The following example illustrates and explains the invention but is not to be taken as limiting the invention in any regard.

EXAMPLE

Uncooked rice flour, sugar, salt and malt were mixed in the proportions indicated in a conventional ribbon mixer for about 10 minutes until a homogeneous mixture was achieved:

Rice flour: 91.0%

Sugar: 7.0%

Salt: 1.0%

Malt: 1.0%

The dry ingredients were then sifted into a conventional paddle blender where a fine spray of water was blended into the dry ingredients to bring them to a uniform moisture content of about 22% by weight.

The moist mix was then transferred from the paddle blender into an extruder having a screw with a 0.0002 to 0.003 inch thick NEDOX® SF-2 coating (from General Magnaplate Corporation of Linden, N.J.) and also with the required channel profile to give the extruder a compression ratio of about 2.6. The rice flour mix was therein heated and mechanically worked to a peak temperature of about 340° F. and a peak pressure of about 3,000 psig. At the discharge end of the extruder barrel, the cooked rice flour mix was expressed through a die having a multiple opening configuration at an elevated temperature and pressure, thereby causing the cooked mix to expand.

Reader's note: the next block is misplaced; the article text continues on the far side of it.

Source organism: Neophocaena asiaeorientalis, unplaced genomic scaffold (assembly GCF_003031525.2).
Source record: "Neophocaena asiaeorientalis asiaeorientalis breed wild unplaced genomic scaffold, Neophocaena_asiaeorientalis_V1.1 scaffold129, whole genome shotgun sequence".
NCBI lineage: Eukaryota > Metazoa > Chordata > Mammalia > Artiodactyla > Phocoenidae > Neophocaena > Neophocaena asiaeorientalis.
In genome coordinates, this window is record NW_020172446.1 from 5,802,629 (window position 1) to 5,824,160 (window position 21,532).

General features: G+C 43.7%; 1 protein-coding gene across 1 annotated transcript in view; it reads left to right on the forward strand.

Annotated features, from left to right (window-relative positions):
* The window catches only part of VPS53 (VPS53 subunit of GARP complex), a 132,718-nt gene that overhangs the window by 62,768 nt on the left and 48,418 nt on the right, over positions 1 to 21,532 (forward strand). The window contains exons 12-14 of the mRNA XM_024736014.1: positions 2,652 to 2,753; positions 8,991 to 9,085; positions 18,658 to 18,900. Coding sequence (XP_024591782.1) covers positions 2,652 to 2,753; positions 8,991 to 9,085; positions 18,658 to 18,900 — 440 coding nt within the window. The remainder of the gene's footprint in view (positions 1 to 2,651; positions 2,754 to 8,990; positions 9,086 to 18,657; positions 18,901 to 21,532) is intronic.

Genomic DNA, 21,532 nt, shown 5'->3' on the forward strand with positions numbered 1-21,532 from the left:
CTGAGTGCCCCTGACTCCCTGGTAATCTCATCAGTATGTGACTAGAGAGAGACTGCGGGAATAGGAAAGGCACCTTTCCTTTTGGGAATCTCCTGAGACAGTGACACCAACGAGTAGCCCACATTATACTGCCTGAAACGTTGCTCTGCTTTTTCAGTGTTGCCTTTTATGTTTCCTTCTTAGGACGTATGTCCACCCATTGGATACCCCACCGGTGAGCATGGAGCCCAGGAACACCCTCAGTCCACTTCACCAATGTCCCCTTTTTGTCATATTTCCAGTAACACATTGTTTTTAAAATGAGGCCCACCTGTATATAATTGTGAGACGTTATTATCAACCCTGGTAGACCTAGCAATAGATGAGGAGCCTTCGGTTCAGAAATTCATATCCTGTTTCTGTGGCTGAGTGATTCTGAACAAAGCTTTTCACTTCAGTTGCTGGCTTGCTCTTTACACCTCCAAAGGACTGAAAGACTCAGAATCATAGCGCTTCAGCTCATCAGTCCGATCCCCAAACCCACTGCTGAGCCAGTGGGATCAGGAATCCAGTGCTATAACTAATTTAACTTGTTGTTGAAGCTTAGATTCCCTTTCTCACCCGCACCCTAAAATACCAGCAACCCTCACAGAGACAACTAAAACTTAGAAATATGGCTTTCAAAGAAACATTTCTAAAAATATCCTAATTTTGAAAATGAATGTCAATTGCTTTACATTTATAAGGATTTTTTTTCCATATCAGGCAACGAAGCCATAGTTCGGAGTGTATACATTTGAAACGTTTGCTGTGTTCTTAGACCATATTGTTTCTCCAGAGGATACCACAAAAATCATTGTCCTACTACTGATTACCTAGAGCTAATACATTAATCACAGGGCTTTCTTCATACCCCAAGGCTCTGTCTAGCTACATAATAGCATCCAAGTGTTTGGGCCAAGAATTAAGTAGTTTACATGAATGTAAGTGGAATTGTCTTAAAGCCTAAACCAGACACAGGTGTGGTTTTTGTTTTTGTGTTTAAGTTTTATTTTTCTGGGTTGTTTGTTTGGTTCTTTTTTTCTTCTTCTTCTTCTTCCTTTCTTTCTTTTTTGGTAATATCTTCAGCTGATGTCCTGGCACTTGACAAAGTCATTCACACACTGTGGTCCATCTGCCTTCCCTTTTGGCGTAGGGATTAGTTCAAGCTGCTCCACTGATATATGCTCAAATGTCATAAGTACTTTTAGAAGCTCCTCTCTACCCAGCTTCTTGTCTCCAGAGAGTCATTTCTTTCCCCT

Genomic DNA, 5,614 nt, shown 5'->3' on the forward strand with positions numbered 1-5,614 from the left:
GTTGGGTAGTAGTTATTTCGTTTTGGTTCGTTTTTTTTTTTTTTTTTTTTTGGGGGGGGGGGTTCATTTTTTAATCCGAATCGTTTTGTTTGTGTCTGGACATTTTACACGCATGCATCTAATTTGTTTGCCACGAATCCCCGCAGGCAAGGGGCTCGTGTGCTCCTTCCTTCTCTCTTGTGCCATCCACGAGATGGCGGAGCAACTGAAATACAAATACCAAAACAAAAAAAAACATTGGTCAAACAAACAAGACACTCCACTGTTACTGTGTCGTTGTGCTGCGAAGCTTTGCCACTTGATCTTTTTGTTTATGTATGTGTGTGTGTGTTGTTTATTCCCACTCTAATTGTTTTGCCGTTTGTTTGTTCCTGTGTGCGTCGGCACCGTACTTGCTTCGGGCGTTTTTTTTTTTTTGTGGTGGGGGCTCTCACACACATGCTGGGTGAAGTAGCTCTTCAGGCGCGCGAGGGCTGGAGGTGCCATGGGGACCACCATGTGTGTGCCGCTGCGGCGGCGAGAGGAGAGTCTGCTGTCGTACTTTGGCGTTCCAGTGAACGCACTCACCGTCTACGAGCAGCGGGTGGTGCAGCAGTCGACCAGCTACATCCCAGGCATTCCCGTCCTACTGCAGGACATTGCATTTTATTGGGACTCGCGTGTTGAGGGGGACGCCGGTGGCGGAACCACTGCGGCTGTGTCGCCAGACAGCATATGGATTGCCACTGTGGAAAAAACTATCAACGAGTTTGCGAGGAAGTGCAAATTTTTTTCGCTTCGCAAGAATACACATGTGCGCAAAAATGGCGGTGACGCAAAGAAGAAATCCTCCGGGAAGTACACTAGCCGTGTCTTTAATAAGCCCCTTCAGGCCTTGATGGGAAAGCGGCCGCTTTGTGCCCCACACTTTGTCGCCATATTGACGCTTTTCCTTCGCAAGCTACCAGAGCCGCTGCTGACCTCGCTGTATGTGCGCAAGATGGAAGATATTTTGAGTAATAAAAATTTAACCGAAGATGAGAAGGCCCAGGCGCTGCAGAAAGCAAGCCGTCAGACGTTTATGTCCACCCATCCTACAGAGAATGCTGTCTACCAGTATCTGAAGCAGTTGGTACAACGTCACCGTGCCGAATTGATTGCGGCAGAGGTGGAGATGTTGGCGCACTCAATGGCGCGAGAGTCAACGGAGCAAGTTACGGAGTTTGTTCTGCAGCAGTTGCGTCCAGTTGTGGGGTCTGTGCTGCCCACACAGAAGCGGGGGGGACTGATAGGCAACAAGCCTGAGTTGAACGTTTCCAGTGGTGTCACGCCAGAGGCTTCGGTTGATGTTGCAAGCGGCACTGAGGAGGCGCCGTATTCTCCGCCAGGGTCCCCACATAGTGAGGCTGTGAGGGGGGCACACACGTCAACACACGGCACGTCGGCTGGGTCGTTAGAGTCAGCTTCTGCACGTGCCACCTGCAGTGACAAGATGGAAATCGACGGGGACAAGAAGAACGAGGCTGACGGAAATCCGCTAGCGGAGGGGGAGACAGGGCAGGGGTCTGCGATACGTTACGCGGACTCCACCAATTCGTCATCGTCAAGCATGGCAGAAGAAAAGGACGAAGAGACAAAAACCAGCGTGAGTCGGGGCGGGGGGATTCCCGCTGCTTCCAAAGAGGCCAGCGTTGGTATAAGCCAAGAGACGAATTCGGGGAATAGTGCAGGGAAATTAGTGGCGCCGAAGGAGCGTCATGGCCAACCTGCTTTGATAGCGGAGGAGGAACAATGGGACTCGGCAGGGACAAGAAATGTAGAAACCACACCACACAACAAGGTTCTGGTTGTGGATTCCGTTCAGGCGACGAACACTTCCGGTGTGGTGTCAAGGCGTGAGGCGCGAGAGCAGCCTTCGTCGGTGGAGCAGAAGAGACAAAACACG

A vertical fly cutter with blades located close to the die face was then used to cut the expressed mix into discrete pieces in the desired size range. The pieces were then flash dried and conveyed to the toaster in an air stream at about 200° F. which reduced the moisture content of the pieces from about 20% to about 13%. The dried pieces were then toasted in a Jetzone Toaster at about 450° F. for about 35 seconds to develop the toasted appearance that is characteristic of oven-puffed crisp rice.

Although the above description and example of the invention are disclosed herein for the purpose of describing the invention to those skilled in the art, each and every modification and variation of the invention is not described in detail. It is intended, however, that all modifications and variations within the scope of the claims are to be included within the scope of the invention.